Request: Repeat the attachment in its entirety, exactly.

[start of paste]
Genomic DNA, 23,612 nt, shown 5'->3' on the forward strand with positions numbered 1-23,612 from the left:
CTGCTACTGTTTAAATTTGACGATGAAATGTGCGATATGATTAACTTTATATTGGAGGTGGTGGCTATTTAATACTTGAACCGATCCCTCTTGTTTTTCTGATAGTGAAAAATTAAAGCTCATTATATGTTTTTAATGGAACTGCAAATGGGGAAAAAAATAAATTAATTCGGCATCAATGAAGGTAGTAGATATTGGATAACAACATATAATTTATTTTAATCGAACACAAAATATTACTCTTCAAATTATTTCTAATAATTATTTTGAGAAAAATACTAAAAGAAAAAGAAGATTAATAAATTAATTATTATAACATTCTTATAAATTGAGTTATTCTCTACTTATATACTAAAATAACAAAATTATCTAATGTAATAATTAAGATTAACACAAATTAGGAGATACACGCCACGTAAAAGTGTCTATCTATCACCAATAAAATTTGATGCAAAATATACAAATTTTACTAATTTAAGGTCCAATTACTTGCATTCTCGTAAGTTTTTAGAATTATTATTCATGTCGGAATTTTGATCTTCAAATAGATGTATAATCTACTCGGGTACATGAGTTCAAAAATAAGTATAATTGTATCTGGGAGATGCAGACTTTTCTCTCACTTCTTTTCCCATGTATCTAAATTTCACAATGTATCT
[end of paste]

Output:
Genomic DNA, 23,612 nt, shown 5'->3' on the forward strand with positions numbered 1-23,612 from the left:
CTGCTACTGTTTAAATTTGACGATGAAATGTGCGATATGATTAACTTTATATTGGAGGTGGTGGCTATTTAATACTTGAACCGATCCCTCTTGTTTTTCTGATAGTGAAAAATTAAAGCTCATTATATGTTTTTAATGGAACTGCAAATGGGGAAAAAAATAAATTAATTCGGCATCAATGAAGGTAGTAGATATTGGATAACAACATATAATTTATTTTAATCGAACACAAAATATTACTCTTCAAATTATTTCTAATAATTATTTTGAGAAAAATACTAAAAGAAAAAGAAGATTAATAAATTAATTATTATAACATTCTTATAAATTGAGTTATTCTCTACTTATATACTAAAATAACAAAATTATCTAATGTAATAATTAAGATTAACACAAATTAGGAGATACACGCCACGTAAAAGTGTCTATCTATCACCAATAAAATTTGATGCAAAATATACAAATTTTACTAATTTAAGGTCCAATTACTTGCATTCTCGTAAGTTTTTAGAATTATTATTCATGTCGGAATTTTGATCTTCAAATAGATGTATAATCTACTCGGGTACATGAGTTCAAAAATAAGTATAATTGTATCTGGGAGATGCAGACTTTTCTCTCACTTCTTTTCCCATGTATCTAAATTTCACAATGTATCT